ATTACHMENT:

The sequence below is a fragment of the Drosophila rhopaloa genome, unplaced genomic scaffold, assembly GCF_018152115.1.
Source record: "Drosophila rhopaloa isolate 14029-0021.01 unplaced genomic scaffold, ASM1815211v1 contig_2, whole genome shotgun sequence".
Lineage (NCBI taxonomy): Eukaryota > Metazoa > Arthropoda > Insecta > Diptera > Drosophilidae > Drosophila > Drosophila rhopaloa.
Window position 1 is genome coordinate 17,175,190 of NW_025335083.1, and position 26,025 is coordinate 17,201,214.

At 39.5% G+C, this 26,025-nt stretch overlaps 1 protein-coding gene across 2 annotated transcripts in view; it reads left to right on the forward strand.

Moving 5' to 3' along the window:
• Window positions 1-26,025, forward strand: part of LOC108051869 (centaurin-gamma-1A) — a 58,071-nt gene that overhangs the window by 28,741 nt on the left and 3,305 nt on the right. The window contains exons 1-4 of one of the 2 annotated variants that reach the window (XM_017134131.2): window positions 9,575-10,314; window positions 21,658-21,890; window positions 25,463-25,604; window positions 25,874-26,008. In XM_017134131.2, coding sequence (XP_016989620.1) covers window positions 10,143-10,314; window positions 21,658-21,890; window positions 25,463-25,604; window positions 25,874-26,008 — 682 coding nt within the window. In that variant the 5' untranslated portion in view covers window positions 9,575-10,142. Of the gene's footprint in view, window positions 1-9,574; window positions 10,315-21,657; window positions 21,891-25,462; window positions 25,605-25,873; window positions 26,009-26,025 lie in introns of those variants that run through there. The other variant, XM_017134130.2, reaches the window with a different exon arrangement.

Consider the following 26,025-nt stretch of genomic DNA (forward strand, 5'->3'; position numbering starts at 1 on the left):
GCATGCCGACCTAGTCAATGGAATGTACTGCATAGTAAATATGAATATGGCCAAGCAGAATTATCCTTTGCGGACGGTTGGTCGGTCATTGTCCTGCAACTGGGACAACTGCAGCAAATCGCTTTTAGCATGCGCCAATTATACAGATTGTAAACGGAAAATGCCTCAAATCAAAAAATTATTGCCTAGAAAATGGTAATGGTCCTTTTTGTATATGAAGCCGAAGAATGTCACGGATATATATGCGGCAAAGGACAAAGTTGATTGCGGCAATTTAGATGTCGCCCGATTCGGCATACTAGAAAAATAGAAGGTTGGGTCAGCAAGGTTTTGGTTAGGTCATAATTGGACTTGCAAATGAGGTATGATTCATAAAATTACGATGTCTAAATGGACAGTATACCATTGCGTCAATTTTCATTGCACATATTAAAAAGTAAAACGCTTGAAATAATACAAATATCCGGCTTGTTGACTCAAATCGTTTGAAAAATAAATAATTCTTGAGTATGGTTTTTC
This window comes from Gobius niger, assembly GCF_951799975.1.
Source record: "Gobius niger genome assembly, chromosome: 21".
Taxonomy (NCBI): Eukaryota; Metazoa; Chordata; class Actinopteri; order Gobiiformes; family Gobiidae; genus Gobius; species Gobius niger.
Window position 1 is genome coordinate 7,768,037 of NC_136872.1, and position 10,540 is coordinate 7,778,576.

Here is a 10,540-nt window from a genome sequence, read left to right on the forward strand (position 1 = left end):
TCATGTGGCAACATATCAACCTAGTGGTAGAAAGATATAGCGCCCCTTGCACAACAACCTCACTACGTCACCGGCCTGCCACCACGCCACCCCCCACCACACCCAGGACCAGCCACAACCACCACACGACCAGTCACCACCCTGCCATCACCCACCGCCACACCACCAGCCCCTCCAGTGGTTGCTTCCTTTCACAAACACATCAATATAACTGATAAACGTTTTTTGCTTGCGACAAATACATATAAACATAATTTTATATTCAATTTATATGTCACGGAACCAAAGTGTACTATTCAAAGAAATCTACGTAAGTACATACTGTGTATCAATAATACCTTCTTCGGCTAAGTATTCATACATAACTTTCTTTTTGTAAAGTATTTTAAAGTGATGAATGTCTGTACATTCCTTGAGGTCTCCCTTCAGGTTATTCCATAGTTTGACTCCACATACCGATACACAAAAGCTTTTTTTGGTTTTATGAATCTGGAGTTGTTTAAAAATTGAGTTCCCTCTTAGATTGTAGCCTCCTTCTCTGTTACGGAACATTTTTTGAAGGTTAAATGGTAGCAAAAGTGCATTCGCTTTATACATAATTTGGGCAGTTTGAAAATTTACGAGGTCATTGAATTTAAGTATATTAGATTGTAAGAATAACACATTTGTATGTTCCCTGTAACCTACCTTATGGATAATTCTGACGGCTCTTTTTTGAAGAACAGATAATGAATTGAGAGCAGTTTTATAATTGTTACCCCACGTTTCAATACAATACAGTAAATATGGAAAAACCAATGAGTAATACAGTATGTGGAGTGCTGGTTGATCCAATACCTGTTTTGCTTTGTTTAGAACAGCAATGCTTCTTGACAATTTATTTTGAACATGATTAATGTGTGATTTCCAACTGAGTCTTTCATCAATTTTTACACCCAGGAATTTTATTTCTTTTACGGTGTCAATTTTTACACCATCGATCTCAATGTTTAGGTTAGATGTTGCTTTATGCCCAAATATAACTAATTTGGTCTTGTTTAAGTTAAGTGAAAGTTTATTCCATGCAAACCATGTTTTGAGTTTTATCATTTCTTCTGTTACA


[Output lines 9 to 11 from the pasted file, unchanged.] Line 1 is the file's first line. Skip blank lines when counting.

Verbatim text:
GCATGCCGACCTAGTCAATGGAATGTACTGCATAGTAAATATGAATATGGCCAAGCAGAATTATCCTTTGCGGACGGTTGGTCGGTCATTGTCCTGCAACTGGGACAACTGCAGCAAATCGCTTTTAGCATGCGCCAATTATACAGATTGTAAACGGAAAATGCCTCAAATCAAAAAATTATTGCCTAGAAAATGGTAATGGTCCTTTTTGTATATGAAGCCGAAGAATGTCACGGATATATATGCGGCAAAGGACAAAGTTGATTGCGGCAATTTAGATGTCGCCCGATTCGGCATACTAGAAAAATAGAAGGTTGGGTCAGCAAGGTTTTGGTTAGGTCATAATTGGACTTGCAAATGAGGTATGATTCATAAAATTACGATGTCTAAATGGACAGTATACCATTGCGTCAATTTTCATTGCACATATTAAAAAGTAAAACGCTTGAAATAATACAAATATCCGGCTTGTTGACTCAAATCGTTTGAAAAATAAATAATTCTTGAGTATGGTTTTTC
This window comes from Gobius niger, assembly GCF_951799975.1.
Source record: "Gobius niger genome assembly, chromosome: 21".